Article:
WASHINGTON, DC – The Philippine Embassy in Washington DC hosted a dialogue between the Filipino-American community leaders and officials of the Department of Homeland Security in a last-ditch effort to convince the latter to grant hundreds of thousands of Filipino nationals in the U.S temporary protected status (TPS).
The TPS would allow certain Filipino nationals to temporarily stay and work in the U.S. while the Philippines continues to recover from the devastation brought by super typhoon Yolanda last November.
National Federation of Filipino American Associations (NAFFAA) chairman J.T. Mallonga said, "Of the 16 million people that estimated to be affected the disaster, three million continue to have difficulties accessing shelter and medical attention."
DHS Assistant Secretary Alan Bersin said the Philippines' request for TPS remains under consideration by DHS Secretary Jeh Johnson and Deputy Secretary Alejandro Mayorkas.
"I'm sure the U.S. government will give consideration to these views as they make their decision on this request of the Philippine government for TPS for the Philippines," Cuisia said.
Bersin said the DHS is looking for concrete evidence on the actual number of Filipinos displaced and are still currently affected by the devastation.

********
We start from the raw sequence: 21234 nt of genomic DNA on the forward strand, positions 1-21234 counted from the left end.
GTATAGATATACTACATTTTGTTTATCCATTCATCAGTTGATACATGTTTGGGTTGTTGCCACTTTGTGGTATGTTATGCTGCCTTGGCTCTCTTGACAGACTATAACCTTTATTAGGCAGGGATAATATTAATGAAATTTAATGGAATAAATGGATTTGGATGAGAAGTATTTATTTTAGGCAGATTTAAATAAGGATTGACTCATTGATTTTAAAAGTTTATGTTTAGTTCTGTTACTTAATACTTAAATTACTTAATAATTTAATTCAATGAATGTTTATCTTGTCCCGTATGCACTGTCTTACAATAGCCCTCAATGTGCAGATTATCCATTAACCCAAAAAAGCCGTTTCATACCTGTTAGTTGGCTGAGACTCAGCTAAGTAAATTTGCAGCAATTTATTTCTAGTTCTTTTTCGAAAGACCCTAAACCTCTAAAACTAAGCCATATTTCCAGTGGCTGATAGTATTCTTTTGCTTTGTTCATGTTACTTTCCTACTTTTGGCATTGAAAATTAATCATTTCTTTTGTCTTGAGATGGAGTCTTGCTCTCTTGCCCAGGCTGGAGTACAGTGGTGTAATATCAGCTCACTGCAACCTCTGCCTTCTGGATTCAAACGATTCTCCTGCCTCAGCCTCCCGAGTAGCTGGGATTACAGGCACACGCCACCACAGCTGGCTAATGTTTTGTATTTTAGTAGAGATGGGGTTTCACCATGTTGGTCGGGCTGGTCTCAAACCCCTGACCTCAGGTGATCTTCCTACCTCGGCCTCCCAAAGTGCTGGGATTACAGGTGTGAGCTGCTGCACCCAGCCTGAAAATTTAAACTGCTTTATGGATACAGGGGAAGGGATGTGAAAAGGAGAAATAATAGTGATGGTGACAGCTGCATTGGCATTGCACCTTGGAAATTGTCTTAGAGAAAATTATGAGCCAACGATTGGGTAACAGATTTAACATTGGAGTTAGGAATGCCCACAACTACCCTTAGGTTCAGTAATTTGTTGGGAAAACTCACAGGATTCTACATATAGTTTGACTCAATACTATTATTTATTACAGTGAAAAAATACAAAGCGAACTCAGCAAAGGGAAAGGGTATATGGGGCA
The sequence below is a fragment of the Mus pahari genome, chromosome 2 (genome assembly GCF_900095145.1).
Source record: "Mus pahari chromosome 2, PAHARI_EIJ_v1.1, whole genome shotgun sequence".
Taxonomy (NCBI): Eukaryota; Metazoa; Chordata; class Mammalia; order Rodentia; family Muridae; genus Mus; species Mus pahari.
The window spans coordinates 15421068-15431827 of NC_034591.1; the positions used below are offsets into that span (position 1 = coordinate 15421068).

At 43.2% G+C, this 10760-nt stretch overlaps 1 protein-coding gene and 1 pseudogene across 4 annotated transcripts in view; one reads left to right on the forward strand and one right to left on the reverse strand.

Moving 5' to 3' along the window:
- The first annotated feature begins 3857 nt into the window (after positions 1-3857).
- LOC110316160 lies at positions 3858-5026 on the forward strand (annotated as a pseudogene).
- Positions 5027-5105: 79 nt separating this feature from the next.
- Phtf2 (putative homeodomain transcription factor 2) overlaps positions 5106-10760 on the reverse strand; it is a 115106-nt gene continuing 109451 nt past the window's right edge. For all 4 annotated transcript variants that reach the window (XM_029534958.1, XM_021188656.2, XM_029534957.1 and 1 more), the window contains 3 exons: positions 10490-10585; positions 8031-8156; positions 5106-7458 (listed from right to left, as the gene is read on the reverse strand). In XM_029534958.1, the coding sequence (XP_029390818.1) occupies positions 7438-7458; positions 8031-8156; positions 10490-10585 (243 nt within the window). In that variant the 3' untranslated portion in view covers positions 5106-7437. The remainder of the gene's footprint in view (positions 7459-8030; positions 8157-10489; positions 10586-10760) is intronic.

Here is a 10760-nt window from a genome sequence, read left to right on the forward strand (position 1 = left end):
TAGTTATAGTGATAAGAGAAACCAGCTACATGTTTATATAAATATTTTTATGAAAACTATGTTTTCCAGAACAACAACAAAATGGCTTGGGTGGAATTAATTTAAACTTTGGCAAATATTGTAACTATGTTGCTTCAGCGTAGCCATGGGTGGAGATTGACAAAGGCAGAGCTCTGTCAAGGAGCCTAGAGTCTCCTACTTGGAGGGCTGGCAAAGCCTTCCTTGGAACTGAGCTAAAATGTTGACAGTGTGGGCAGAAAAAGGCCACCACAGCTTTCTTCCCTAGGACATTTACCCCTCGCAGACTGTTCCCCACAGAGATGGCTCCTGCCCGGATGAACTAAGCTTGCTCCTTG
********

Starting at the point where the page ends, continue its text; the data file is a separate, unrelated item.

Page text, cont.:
"The three basis on which to grant TPS: The first, is it an armed conflict, which doesn't apply. The second is an environmental disaster, which applies. The third which may or may not apply — is it a temporary condition?" Bersin said.
Bersin said there are also legal aspects of the request that still need to be considered before passing TPS.
"We need to hear the arguments in ways that is consistent with the way the law must be interpreted," Bersin said.
But even as the Homeland Security goes into its final stretch of evaluating the Philippines' request for TPS – it remains uncertain when a final decision would be made.
"So I can't give you a specific date." Bersin said. "I know my colleagues in the government understand the urgency of the situation and the necessity for due deliberation."
But Loida Nicolas-Lewis said that Filipino community leaders remain hopeful that DHS would make a favorable decision soon.
"We all felt that they gave us a good listening ear, and that all of the points that we brought up, maybe have been brought before but they are listening to it again and taking down notes," said Nicolas-Lewis.
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